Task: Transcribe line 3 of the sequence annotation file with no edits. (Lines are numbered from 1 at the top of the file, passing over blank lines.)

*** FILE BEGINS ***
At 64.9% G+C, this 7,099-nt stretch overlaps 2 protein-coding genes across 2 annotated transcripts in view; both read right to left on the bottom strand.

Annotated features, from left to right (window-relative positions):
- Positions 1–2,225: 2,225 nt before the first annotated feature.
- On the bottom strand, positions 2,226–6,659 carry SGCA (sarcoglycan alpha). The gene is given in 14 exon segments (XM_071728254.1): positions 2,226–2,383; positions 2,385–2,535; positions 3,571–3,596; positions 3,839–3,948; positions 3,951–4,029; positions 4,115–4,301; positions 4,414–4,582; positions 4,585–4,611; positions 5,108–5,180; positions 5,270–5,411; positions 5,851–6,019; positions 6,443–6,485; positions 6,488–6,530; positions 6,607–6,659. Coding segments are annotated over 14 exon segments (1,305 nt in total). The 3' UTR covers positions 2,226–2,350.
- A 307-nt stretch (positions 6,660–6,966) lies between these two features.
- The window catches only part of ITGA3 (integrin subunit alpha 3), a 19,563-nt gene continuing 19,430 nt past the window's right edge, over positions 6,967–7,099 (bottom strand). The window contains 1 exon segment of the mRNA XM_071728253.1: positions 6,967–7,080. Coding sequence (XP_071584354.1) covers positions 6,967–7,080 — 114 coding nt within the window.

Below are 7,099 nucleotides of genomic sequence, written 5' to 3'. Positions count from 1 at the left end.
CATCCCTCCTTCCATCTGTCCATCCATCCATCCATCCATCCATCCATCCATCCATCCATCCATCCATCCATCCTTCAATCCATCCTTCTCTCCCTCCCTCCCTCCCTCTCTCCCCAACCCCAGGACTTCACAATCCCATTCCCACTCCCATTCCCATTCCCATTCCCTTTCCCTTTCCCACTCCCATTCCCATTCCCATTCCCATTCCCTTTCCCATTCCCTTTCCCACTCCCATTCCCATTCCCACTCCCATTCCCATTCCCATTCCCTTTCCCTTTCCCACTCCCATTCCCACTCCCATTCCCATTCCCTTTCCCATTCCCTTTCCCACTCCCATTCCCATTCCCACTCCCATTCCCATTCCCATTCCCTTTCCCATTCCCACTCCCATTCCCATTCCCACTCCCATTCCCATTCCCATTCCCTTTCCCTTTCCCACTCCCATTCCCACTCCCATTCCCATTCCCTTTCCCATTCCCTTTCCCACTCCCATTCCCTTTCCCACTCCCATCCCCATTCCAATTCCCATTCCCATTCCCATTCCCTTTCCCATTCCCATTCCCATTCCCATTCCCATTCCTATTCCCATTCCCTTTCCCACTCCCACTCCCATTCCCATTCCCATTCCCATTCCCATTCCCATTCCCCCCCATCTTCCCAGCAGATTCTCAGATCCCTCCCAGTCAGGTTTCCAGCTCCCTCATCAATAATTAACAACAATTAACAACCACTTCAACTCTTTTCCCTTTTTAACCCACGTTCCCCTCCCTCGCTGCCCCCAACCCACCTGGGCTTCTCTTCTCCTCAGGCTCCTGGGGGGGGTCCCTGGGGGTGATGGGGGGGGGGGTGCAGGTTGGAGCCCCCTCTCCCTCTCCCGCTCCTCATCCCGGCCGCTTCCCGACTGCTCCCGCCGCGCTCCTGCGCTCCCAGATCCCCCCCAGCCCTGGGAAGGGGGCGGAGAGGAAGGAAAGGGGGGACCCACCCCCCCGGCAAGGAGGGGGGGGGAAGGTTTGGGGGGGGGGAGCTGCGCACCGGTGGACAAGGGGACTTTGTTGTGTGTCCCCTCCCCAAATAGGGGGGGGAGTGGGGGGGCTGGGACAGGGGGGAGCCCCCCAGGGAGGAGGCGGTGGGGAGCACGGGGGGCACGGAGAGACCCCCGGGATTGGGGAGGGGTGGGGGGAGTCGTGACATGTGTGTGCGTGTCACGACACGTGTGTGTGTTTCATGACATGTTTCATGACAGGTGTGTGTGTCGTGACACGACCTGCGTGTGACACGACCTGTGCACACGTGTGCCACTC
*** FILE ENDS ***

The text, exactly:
- Positions 1–2,225: 2,225 nt before the first annotated feature.